All India Adivasi Mahasabha, Chotanagpuriya Teli Uthan Samaj and other organizations were instrumental in ensuring a total shutdown in Gumla. The township wore a deserted took throug the day. Shops and business establishments remained shut.

Banks too remained closed throughout the day. Bauxite mining too came to a halt due to the bandh. Hundreds of trucks carrying bauxite from the mine areas located in Netarehat plateau remained off the road. Bauxite routes from Uppar pat (Gurdari) and Serengdag mine's areas witnessed no ? transportation today.

The bandh call given by Adivasi Chatra Sangh was partially successful in Hazaribag. Activists blocked NH-33 at the Zila Parishad Chowk here for several hours, bringing traffic to a grinding halt. They also forced premier institutes like St Columba's College and Annada college at two points in Hazaribag town to remain shut. No untoward incident was reported from the district.

Shops in the Seraikela-Chowka-Chandil area in the neighbouring district remained closed in the first half of the day. The daily vegetable market in Chandil too had to bear the brunt of the bandh.

The response in the Steel City was lukewarm as popular markets like Bistupur, Sakchi, Golmuri remained open and inter-city buses were running in good strength.

ome pockets in Karandih and Sundernagar, located on the outskirts of the city were affected. There's no report of cancellation or diversion of trains originating and running through Tatanagar railway station.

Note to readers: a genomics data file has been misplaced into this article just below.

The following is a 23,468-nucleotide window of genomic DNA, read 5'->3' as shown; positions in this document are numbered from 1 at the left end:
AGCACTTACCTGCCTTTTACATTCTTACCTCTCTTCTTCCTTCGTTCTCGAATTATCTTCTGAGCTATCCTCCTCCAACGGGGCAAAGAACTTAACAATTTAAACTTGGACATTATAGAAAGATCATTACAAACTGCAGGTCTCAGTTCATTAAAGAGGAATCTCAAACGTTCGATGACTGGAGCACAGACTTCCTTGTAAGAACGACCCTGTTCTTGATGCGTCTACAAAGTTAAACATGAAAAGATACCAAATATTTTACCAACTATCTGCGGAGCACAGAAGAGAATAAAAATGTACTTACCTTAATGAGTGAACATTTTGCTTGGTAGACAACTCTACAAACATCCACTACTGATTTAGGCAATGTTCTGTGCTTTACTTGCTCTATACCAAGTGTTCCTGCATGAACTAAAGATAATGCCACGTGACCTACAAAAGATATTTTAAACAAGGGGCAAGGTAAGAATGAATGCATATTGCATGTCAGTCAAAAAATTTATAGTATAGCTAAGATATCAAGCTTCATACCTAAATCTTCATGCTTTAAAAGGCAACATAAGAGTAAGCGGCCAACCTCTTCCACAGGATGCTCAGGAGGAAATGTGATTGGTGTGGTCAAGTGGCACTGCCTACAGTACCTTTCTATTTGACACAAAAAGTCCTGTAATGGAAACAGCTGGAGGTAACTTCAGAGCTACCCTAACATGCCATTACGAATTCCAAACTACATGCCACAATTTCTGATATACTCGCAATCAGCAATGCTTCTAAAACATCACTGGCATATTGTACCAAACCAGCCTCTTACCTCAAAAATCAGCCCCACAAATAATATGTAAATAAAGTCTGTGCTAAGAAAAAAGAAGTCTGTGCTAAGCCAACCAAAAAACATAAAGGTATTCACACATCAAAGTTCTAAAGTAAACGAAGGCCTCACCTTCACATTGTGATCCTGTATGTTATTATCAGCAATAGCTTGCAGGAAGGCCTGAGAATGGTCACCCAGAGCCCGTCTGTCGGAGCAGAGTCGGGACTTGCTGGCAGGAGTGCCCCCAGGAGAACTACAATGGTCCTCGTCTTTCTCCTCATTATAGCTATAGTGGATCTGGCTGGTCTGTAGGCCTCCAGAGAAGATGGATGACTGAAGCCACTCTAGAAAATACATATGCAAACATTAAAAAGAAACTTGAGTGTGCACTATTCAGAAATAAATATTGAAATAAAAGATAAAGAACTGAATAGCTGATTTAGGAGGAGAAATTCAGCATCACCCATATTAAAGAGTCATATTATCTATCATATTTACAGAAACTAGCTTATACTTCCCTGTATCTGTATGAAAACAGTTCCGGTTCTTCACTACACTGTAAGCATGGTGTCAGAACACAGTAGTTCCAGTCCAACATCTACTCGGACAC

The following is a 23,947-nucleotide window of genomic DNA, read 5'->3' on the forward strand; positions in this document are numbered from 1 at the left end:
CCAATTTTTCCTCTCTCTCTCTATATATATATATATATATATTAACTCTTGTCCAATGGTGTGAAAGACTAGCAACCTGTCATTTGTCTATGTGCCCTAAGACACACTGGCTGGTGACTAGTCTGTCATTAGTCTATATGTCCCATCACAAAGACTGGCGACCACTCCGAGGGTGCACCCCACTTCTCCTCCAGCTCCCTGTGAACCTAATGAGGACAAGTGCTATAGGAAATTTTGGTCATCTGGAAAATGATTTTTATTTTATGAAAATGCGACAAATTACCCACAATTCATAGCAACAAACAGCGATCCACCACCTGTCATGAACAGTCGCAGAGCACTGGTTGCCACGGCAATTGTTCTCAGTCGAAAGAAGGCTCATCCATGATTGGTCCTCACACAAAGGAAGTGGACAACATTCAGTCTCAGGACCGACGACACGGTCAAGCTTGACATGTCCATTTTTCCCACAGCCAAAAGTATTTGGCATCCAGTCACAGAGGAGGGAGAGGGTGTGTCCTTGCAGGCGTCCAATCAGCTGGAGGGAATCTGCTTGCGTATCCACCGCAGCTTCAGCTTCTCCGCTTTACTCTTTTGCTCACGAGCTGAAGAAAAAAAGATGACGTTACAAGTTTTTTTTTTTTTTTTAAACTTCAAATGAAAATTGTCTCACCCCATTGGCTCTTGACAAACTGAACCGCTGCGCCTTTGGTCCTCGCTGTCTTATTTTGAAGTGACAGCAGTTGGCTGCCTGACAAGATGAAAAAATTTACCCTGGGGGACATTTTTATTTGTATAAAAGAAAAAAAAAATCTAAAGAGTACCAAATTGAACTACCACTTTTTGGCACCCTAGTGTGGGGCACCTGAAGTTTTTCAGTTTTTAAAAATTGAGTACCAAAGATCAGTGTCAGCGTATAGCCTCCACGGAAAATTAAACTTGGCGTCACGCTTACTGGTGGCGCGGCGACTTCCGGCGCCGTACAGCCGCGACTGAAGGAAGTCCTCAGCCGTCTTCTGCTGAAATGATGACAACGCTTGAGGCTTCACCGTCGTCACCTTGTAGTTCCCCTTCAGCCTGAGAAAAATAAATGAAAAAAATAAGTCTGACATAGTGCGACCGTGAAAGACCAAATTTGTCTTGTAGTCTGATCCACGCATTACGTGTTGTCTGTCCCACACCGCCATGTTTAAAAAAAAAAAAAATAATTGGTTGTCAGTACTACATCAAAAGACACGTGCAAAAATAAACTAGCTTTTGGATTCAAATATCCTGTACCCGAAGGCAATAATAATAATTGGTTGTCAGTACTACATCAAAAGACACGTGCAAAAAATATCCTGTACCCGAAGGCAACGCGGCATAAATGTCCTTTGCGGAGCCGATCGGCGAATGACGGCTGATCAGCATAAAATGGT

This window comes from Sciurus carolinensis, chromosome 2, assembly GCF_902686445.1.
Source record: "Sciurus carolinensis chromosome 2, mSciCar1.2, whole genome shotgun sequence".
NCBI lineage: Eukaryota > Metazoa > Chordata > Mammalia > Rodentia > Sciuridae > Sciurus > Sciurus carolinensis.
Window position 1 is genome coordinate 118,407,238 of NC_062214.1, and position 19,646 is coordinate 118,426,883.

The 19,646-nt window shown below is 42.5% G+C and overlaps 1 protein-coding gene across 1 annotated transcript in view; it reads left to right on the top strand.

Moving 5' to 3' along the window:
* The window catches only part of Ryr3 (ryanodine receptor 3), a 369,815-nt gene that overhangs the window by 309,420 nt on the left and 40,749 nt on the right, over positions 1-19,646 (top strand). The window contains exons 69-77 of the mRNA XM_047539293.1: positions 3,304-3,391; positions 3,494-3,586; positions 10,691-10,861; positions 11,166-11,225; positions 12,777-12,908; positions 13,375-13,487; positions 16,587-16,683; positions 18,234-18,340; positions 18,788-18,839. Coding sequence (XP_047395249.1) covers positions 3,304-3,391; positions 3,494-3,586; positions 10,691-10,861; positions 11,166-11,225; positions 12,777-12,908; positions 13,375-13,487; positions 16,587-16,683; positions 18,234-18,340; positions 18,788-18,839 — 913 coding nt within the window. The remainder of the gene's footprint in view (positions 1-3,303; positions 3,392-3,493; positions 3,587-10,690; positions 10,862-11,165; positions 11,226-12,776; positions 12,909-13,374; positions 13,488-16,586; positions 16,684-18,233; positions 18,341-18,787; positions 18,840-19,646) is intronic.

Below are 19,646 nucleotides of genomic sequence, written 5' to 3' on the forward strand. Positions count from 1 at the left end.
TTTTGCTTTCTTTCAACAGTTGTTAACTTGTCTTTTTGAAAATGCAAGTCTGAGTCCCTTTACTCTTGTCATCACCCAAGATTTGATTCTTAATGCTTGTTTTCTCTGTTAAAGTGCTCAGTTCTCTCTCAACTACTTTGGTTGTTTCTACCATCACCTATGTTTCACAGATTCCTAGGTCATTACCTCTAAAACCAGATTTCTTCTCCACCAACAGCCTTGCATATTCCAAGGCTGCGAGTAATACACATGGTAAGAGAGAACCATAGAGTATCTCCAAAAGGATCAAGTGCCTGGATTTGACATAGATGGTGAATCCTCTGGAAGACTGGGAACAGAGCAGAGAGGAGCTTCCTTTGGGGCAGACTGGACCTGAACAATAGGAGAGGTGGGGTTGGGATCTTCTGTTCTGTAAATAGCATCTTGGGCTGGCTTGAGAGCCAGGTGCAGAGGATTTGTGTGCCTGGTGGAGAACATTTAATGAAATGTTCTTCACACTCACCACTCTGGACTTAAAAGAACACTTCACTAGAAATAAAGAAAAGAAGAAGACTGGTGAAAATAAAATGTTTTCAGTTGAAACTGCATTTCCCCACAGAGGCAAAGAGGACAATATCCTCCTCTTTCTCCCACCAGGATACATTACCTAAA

"Things were normal in the Ghatshila subdivision," said superintendent of police (rural) Shailendra Kumar, adding that there's no arrest or detention of any of the bandh supporters.

NT indigenous bauxite exploration approved

Herald Sun - August 2nd 2014,

AN indigenous-owned mining company has been given the go-ahead to begin bauxite exploration in northeastern Arnhem Land.

THE Gulkula Mining Company, a subsidiary of the Gumatj Aboriginal Corporation, received the nod from the Northern Land Council on Saturday to begin exploring at the Dhupuma Plateau, about 30km southeast of Nhulunbuy in the Northern Territory.

Rio Tinto also announced at the Garma indigenous festival on Saturday that it would invest $2.4 million in a new mining training centre.

"We're not going to be Rio Tinto, we're certainly not going to be Alcan," Gumatj Corporation chief executive Klaus Helms said.

"Our core business will be training indigenous people from the beginning to the end of mining so future operations will be understood by Yolngu people, not just lawyers or accountants or people like myself, so they can negotiate a fair deal from the beginning, if not own their own mine."

The region was rocked shortly before Christmas by the news that Rio Tinto's Gove alumina refinery would shut down its operations, with the loss of about 1100 jobs for the town's 4000-strong population.

Rio Tinto managing director Phil Edmands told the Garma key forum the closure "was not a decision taken lightly or before all other options had been canvassed".

Mr Edmands said Rio Tinto was committed to supporting economic development in the region, and would continue to invest in Nhulunbuy, which is a hub for regional services.

The mining training centre will be available to Aboriginal people throughout the Northern Territory who want to learn skills in the mining industry, the Gumatj Corporation said, and construction was expected to begin in the next year.

But Mr Helms indicated the community was learning from its past dependence on a single industry.

"We don't know how long bauxite will be here, maybe 15 to 20 years," he said.

"We had to look a future growth of sustainable industry."

He said forestry would be sustainable if properly managed, and Gumatj Corporation was working with Rio Tinto to set up forestry sites in rehabilitated areas of its former alumina operation.